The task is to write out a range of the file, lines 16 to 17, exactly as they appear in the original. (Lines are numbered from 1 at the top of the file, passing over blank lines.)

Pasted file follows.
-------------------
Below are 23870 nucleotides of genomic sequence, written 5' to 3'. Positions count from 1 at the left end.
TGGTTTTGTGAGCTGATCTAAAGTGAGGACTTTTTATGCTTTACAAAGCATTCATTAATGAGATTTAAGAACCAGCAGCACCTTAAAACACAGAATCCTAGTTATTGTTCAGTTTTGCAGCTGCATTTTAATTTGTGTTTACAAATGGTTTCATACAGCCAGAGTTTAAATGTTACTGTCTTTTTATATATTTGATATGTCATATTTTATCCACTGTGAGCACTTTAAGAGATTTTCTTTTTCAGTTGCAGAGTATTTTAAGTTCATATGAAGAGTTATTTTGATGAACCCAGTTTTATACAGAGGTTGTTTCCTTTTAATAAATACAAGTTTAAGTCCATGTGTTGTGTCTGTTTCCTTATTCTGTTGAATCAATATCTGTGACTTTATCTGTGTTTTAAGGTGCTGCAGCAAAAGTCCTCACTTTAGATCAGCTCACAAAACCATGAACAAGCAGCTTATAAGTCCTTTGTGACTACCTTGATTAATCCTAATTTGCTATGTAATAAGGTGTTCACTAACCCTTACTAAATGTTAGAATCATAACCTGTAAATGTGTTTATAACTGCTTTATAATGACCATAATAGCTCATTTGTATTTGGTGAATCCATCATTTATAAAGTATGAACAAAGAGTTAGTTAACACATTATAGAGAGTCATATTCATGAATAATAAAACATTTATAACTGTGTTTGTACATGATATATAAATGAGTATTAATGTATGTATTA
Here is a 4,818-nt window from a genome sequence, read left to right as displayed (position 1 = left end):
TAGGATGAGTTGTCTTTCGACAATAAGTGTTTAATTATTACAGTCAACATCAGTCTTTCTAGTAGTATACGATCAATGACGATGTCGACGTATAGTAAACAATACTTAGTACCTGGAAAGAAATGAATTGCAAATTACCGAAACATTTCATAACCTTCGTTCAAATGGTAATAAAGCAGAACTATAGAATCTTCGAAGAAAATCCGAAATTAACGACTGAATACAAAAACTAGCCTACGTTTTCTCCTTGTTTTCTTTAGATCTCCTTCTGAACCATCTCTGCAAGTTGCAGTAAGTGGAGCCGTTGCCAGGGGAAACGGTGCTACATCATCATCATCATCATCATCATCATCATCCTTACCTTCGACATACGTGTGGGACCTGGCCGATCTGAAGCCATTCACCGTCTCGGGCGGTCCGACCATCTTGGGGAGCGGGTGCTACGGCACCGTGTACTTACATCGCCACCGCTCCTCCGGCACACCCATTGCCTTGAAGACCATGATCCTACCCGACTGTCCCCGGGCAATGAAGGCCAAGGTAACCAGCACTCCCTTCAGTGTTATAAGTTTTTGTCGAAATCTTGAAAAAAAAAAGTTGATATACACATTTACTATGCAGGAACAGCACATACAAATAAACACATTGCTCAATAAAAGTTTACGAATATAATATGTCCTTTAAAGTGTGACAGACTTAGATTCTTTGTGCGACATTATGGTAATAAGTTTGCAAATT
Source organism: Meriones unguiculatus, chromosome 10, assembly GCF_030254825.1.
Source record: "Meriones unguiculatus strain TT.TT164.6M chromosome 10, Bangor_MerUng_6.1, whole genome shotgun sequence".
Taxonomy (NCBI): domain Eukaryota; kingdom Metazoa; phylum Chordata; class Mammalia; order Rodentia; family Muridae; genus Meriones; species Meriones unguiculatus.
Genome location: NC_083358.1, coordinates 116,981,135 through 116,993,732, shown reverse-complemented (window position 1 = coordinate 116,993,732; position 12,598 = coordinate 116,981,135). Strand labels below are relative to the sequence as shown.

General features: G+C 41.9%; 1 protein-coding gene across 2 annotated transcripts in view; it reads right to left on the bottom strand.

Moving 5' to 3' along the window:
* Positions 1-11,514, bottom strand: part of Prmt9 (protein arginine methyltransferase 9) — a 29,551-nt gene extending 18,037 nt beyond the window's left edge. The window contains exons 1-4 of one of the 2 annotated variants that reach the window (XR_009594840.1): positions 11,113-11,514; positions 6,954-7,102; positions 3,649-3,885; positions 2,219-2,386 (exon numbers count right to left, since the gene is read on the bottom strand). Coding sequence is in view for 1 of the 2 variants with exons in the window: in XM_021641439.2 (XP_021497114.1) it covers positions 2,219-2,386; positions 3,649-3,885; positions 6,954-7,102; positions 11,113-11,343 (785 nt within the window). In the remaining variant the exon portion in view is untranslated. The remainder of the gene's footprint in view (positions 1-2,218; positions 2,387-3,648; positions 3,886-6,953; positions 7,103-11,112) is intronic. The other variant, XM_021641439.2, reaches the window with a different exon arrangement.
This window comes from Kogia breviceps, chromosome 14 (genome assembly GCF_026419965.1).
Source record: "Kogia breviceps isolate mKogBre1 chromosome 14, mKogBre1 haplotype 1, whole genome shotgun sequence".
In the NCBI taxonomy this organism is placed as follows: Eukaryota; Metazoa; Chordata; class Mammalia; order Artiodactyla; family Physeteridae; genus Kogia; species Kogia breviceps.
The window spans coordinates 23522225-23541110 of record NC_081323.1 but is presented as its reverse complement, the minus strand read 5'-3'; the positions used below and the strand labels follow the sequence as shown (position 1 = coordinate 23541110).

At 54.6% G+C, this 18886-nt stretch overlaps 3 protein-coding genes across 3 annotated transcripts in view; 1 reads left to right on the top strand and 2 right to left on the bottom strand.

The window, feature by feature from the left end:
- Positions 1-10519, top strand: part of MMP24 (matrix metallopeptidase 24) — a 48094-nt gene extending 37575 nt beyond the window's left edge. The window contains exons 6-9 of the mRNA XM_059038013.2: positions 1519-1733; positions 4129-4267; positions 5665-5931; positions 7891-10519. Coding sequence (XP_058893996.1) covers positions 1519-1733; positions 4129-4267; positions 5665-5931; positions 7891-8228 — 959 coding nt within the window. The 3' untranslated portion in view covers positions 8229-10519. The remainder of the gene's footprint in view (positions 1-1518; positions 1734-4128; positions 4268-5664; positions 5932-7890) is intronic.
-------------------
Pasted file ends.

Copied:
At 54.6% G+C, this 18886-nt stretch overlaps 3 protein-coding genes across 3 annotated transcripts in view; 1 reads left to right on the top strand and 2 right to left on the bottom strand.

The window, feature by feature from the left end: